KUALA LUMPUR, Aug 22 — Film producers need to have a deep understanding of the ‘spirit’ of nationalism and the nation’s identity to produce a patriotic or nationalistic film with its message can be translated well to the audience and further evoke their love for the country.
Honorary Professor at the Institute of Ethnic Studies (KITA), Universiti Kebangsaan Malaysia (UKM), Prof Dr Mansor Mohd Noor said they should have a clear understanding of the concept of nationhood and social groups that form the core of the country’s history and heritage to provide a clear explanation on issues raised in the film.
He said it is important for film producers to master knowledge about race, the type of challenges and the latest technique in filming.
“A film that emphasises nationhood, the spirit of nationalism and patriotism will ‘live’ when it shows the life of the community at the grassroots in defending themselves, family, welfare, religion and country.
“For example, the film “Mat Kilau: Kebangkitan Pahlawan (2022)” highlights the people’s experience by identifying feelings, grievances and awareness until they rise up against the colonialists on the realisation that no dignified nation can be oppressed and colonised, which is what attracts the audience to go to the cinema,” he told Bernama.
Therefore, he said, film producers should cultivate and instil the reading culture to obtain fresh ideas by doing research and comparative studies, which would help in strengthening the country’s film industry.
A film critic, Hassan Abdul Muthalib said there are three main criteria in producing a good film, namely, it should be entertaining, about something and features the culture or lifestyle of a nation or community.
He said the films, The Journey (2014) and Ola Bola (2016), both directed by Chiu Keng Guan, are examples of films having all three criteria that are also the reason for their success in drawing the crowd to the cinema.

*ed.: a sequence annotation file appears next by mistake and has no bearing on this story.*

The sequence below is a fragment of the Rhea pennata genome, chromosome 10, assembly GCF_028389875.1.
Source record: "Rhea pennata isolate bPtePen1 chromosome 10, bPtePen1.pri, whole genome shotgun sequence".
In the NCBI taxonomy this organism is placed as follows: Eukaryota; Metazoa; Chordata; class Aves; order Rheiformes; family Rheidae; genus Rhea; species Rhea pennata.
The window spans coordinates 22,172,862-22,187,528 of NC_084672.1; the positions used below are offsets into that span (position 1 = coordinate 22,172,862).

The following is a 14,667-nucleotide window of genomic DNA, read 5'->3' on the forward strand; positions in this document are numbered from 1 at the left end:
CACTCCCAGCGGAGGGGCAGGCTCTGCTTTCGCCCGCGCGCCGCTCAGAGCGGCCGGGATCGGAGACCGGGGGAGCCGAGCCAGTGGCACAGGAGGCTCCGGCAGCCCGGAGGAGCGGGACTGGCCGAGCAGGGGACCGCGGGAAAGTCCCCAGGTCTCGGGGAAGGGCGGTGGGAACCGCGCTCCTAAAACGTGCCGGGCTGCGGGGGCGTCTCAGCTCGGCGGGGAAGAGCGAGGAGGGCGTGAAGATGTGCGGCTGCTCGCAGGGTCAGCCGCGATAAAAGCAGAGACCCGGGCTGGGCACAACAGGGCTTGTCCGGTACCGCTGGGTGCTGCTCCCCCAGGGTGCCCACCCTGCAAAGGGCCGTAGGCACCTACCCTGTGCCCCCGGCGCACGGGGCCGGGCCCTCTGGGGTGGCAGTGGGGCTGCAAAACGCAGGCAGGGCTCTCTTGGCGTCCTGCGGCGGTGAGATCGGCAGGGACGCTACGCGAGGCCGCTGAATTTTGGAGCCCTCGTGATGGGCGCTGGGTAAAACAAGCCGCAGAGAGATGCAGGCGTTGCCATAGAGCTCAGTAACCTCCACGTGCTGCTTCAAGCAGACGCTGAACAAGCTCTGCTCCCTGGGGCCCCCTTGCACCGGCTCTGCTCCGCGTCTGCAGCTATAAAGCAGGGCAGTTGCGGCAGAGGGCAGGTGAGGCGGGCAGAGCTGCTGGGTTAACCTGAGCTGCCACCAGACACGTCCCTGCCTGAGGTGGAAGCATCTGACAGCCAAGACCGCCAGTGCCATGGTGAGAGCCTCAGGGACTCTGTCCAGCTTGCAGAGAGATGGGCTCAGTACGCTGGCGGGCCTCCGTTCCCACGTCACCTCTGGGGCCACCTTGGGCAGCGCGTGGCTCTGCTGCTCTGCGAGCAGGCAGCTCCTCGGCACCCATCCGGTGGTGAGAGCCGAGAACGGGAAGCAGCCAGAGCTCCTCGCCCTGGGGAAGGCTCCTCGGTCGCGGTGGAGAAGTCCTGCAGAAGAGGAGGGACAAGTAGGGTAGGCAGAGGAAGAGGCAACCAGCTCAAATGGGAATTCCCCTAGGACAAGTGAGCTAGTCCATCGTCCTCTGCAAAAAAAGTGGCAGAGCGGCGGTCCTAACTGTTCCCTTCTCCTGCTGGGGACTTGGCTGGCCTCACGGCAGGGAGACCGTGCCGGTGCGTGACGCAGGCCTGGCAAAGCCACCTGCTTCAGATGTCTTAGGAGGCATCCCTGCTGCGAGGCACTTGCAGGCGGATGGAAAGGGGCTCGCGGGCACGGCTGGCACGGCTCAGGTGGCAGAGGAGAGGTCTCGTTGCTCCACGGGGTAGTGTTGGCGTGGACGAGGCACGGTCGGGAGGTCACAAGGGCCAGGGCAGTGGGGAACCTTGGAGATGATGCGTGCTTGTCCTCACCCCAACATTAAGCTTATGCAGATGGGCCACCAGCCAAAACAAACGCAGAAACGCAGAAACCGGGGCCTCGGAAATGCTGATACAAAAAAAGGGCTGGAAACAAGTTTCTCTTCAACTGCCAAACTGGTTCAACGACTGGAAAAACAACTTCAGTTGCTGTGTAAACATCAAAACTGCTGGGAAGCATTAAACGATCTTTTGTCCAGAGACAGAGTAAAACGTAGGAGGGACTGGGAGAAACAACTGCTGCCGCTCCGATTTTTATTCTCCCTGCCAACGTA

“This is because the storytelling is very good and there are symbolic elements that the audience can accept, all of which are depicted cinematically.
“Like the movie Ola Bola, it can unite the Malay, Chinese and Indians through one event, which is soccer,” he said.
Hassan said that producing a nationalistic film should not necessarily be based on the theme of struggle, but also on other genres such as comedy, love and romantic comedy to lure the public to go to the cinema.
“A narrative, if possible, should highlight a family aspect because it is the basic unit in society, while the story of a struggle is told implicitly by using film language.
“This is because, under normal circumstances, when it is promoted as a nationalistic film, most of the audience is not interested in watching it,” he said and suggested the need to take into account the role of script editors and script consultants to examine and improve the script in terms of structure and others while strengthening the storyline.
Professor Dr Mahadi J Murat of the Film and Communication Studies, International University of Malaya-Wales (IUMW) said the government, through the Malaysian National Film Development Corporation (Finas), has allotted provisions for the development of ideas or writing film scripts, especially for themes on nationhood.
“Participants were given funds to develop or write scripts, but the results have not yet reached the expected level. Although the step taken is good, the approach to make it successful may still need to be improved,” he said.
At the same time, Mahadi expressed the hope that popular movie genres such as love, comedy and horror will also have more meaningful content or setting.
“For example, the film Mat Kilau: Kebangkitan Pahlawan which uses a popular approach in its production, we should take advantage of these popular elements as an effort to promote local films, as is done in foreign countries such as South Korea,” he said.